Trusted legal advice since 1733
Blandy & Blandy Solicitors

Insights // 02 December 2023

What is a Tree Preservation Order (TPO)?

Karen Jones and Deena Radi, in our Planning & Environmental Law team, explain what a tree preservation order (TPO) is.

What is a TPO?

A tree preservation order (TPO) is an order made under section 198 TCPA 1990 that protects trees in the interests of preserving their amenity value. It is usually made by a Local Planning Authority (LPA) but can also be made by the Secretary of State under section 202 TCPA 1990 and can extend to trees on private property, prohibiting the cutting down topping and lopping of such trees. A TPO can be made only where it appears to an LPA that it is expedient in the interests of amenity to make provision for the preservation of trees or woodlands in their area. When deciding whether a TPO is appropriate, Planning Practice Guidance (PPG) notes that TPOs should be used to protect selected trees and woodlands if their removal would have a significant negative impact on the local environment and its enjoyment by the public. It may be expedient to make a TPO if the LPA believes there is a risk of trees being felled, pruned, or damaged. Although it is not necessary for there to be immediate risk for a need to protect trees by a TPO, it may be that as a result of development, changes in property ownership or other potential interference, it is appropriate to proactively make TPOs as a precaution in some cases.

A TPO aims to protect specific trees or groups of trees from being cut down, uprooted, topped, lopped, wilfully damaged, or destroyed without a specific written consent from the LPA, as set out in Regulation 13 of the Town and Country Planning (Tree Preservation) Regulations 2012 (SI 2012/605 (TPR 2012)). If any of these actions are carried out without consent, it constitutes a criminal offence under section 210 (1) of the Town and Country Planning Act 1990 (TCPA) and can lead to a fine being imposed. This includes carrying out works to trees that are considered ‘diseased or dying’. The Court of Appeal (Criminal Division) in R. v Alath Construction Ltd. [1990] 1 W.L.R. 1255 held that the offence under subs.(1) is one of absolute liability, the ingredients of which are: (1) that there is a tree preservation order; (2) that the defendant has cut down the tree or carried on the other prohibited activities mentioned in that section; and (3) that those activities were carried on without permission. The burden of establishing that any exemption applies lies with the defendant, who is in a unique position to know the true condition of the tree at the time of his act.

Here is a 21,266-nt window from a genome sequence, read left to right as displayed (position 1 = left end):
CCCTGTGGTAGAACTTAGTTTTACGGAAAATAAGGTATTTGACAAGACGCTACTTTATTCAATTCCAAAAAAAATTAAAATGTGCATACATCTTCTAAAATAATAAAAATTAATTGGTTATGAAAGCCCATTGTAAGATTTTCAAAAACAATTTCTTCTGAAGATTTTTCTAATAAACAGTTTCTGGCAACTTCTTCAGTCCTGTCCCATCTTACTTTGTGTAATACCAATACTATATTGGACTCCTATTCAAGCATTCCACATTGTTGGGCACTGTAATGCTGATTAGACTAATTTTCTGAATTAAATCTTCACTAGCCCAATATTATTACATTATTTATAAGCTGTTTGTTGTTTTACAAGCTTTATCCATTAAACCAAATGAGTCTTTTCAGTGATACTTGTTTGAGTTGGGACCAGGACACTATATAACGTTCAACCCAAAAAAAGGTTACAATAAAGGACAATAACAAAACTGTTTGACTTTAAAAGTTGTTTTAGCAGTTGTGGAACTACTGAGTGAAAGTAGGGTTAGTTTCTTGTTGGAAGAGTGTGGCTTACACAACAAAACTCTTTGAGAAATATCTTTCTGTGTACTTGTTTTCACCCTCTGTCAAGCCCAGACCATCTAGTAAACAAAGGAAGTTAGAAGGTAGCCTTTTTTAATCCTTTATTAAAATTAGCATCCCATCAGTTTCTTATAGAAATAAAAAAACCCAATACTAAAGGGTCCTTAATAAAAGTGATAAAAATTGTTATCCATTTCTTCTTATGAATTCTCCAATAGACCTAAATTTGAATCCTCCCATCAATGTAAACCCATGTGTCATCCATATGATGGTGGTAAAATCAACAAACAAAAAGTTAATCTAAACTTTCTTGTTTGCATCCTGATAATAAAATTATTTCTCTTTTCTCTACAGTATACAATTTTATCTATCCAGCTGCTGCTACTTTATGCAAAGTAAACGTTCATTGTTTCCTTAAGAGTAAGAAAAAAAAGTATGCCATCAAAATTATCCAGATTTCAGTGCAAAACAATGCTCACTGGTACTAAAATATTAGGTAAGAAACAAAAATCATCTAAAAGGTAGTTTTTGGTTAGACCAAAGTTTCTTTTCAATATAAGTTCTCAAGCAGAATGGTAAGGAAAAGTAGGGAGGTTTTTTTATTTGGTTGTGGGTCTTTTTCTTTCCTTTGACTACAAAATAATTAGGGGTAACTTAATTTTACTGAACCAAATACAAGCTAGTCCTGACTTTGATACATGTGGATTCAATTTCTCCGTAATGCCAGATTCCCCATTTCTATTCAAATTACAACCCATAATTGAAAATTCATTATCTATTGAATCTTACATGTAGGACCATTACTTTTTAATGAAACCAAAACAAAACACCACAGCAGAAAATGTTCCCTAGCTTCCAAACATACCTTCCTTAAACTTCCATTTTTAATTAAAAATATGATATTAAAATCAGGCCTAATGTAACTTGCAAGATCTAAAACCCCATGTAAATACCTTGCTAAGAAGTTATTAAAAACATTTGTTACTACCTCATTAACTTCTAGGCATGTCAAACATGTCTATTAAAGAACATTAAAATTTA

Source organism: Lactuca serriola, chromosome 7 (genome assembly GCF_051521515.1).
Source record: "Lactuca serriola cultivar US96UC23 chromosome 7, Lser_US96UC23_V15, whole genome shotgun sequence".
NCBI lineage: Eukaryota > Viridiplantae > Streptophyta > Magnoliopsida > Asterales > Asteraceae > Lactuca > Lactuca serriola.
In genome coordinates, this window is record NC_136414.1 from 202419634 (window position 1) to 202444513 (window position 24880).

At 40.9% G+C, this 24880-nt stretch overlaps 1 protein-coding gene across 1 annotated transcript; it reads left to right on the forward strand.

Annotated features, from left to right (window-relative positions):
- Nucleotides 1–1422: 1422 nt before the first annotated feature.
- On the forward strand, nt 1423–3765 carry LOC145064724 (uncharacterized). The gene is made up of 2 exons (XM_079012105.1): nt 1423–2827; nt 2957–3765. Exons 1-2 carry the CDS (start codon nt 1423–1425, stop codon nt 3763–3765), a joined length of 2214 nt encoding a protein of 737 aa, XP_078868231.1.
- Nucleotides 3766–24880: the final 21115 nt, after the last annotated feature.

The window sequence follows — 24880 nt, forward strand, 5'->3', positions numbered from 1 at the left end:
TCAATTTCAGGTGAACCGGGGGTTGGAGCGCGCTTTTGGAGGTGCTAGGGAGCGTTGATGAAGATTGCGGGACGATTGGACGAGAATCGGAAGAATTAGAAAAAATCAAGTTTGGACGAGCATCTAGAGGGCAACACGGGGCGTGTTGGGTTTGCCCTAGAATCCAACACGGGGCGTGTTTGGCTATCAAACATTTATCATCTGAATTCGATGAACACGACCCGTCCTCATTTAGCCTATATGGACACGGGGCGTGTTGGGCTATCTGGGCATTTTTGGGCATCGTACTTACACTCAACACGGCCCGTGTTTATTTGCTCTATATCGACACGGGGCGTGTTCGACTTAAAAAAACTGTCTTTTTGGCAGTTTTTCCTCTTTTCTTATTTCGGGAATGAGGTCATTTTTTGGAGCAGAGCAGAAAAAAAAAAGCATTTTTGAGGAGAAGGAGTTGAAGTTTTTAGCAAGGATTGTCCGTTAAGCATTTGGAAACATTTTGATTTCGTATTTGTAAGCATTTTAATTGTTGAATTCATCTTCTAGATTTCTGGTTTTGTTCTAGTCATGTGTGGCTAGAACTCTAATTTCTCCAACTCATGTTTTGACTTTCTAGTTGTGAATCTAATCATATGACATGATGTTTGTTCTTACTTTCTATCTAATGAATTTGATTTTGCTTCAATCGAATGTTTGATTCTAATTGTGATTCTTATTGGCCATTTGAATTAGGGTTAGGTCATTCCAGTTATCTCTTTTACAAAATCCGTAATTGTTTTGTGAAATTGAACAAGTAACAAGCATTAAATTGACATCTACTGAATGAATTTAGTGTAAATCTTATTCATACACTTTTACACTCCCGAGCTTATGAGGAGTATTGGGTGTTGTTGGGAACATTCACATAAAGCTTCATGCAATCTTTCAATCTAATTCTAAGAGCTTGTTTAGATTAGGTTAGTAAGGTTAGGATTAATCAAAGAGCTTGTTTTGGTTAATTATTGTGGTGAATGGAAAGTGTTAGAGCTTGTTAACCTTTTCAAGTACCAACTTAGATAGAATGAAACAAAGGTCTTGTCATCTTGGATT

What is the procedure for making a TPO?

A TPO will either be initiated by an LPA when they want an order in place, usually because of a perceived risk e.g., application for a grant of planning permission or it can be made by an LPA as a response to a party who has requested it.

A TPO is initially prepared, signed and sealed by an LPA. This will have an immediate provisional effect from the date that it is made up until either the LPA confirm it, they decide not to confirm it or six months pass, leading to the order lapsing. This is set out in Regulation 4(2), TPR 2012.

After a TPO is made, a copy of it will be made available for public inspection, as well as the order being served on any person “interested” in the land the trees are situated on.  An interested person will be an owner, an occupier, or a person that the LPA is aware of, entitled to carry out works to a tree or to surface work minerals at the land. The TPO will be served with a statement of the reasons it was made, information on how it can be objected to, and a deadline to object. This deadline to object must be at least 28 days after the TPO is served.

Before confirming the TPO, the LPA must take into account any validly made objections received It is possible that objections result in modifications to the Order. Once it has been confirmed, the Order must clearly set out whether it was modified at all, as well as the date on which it was confirmed.

How should an objection to a TPO be made?

As Regulation 6 of TPR 2012 sets out, objections relating to a TPO should:

  • Be in writing.
  • Be delivered and be with the LPA by the deadline set in the TPO.
  • Clearly state the specific tree, group of tress or woodlands (as the case may be) that the objection is being made in relation to.
  • Clearly state the reason for the objection.

Challenging a TPO

A challenge to a confirmed TPO can only be by way of judicial review. There is no right of appeal. A challenge may only be made on a point of law, rather than the merits of the actual decision. After a TPO has been confirmed, application is made to the High Court to request a TPO be quashed under sections 284 and 288 of the TCPA 1990. A strict six-week time limit applies.

Before you carry out works to any trees, if you have any doubt on the status of the tree, it is always advisable to seek confirmation from your LPA that it is not protected. If advice or assistance is required in obtaining consents required, dealing with a TPO before confirmation by objecting or challenging a TPO made, please do get in touch.

For further information or legal advice, please contact law@blandy.co.uk or call 0118 951 6800. 

This article is intended for the use of clients and other interested parties. The information contained in it is believed to be correct at the date of publication, but it is necessarily of a brief and general nature and should not be relied upon as a substitute for specific professional advice.

Karen Jones

Karen Jones

Partner, Planning & Environmental Law

Read Bio

Deena Radi

Deena Radi

Trainee Solicitor

Read Bio